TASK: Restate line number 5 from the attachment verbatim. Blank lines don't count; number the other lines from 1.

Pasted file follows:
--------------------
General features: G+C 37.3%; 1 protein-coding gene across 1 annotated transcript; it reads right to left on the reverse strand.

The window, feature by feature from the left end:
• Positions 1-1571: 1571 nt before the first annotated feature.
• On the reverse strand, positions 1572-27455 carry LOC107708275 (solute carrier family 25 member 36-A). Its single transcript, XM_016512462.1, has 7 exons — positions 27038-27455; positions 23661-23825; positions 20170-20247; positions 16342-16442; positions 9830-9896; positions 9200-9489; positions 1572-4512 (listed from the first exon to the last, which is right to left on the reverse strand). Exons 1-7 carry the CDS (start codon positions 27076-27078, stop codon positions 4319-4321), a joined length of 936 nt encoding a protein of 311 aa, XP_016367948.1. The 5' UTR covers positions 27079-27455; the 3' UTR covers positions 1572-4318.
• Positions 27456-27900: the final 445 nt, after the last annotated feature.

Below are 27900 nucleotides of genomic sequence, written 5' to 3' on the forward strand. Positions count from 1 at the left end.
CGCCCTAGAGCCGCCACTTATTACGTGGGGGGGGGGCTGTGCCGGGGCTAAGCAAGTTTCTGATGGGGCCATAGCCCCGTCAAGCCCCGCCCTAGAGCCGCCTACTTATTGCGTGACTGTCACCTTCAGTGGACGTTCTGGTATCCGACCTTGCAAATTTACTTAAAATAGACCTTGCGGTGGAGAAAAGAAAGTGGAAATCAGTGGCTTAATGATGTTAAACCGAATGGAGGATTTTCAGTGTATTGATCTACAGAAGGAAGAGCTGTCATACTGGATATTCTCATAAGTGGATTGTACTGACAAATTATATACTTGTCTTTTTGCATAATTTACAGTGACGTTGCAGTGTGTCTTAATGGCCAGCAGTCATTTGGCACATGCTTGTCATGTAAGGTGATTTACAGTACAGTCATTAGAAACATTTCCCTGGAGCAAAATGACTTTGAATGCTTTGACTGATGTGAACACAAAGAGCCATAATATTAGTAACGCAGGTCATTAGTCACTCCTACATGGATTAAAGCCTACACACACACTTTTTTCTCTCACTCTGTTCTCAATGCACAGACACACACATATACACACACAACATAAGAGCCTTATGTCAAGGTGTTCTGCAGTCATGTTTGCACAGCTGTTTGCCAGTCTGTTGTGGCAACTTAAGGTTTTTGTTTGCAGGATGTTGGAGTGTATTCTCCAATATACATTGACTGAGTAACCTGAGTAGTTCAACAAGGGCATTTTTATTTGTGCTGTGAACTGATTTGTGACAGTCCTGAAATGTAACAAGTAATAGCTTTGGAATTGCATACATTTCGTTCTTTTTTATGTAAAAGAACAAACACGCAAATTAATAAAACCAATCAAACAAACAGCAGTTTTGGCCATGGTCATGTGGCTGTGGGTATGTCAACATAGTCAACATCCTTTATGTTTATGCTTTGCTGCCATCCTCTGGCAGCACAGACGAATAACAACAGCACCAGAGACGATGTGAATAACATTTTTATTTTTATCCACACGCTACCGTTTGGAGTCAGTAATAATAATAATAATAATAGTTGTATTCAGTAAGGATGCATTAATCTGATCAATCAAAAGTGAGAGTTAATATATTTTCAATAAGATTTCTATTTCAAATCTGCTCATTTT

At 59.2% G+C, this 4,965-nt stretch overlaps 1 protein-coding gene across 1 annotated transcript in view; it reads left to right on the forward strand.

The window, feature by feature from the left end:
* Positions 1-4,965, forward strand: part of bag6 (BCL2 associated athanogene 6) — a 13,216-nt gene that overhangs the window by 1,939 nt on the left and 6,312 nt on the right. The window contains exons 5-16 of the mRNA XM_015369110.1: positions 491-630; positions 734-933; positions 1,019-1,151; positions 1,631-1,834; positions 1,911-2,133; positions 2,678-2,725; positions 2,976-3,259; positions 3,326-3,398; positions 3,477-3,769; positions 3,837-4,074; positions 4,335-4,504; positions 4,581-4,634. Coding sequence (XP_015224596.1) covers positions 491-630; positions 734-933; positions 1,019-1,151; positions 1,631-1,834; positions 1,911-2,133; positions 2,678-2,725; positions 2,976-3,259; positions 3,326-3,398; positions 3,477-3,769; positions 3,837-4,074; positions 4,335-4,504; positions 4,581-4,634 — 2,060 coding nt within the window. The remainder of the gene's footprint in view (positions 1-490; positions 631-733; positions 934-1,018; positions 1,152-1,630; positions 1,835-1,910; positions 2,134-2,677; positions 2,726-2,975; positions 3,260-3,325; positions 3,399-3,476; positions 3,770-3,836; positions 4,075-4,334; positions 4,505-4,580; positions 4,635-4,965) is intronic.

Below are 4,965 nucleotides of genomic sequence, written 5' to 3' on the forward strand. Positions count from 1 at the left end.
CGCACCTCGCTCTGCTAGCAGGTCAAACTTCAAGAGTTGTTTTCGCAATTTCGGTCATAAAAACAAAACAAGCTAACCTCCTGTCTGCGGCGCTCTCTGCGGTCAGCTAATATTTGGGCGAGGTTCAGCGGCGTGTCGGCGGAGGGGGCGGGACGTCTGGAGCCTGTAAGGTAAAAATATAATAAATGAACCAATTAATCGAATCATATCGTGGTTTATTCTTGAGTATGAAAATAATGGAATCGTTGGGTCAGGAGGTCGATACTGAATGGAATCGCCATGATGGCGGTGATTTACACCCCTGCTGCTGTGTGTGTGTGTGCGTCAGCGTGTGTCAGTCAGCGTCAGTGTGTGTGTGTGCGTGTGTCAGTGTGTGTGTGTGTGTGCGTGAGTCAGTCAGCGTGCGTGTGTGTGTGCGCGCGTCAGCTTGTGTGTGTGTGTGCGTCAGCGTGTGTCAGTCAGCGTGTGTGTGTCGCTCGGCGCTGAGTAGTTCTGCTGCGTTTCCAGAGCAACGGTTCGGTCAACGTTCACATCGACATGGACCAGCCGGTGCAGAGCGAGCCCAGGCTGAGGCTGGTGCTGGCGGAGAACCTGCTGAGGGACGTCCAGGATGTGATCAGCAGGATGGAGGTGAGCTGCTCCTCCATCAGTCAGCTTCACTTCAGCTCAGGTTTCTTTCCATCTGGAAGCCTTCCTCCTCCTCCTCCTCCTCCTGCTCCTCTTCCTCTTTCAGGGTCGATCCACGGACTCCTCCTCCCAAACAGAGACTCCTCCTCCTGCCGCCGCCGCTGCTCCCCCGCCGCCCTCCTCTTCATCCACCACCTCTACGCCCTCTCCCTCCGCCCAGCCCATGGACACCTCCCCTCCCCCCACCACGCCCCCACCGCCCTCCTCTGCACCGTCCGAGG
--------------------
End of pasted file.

• Positions 27456-27900: the final 445 nt, after the last annotated feature.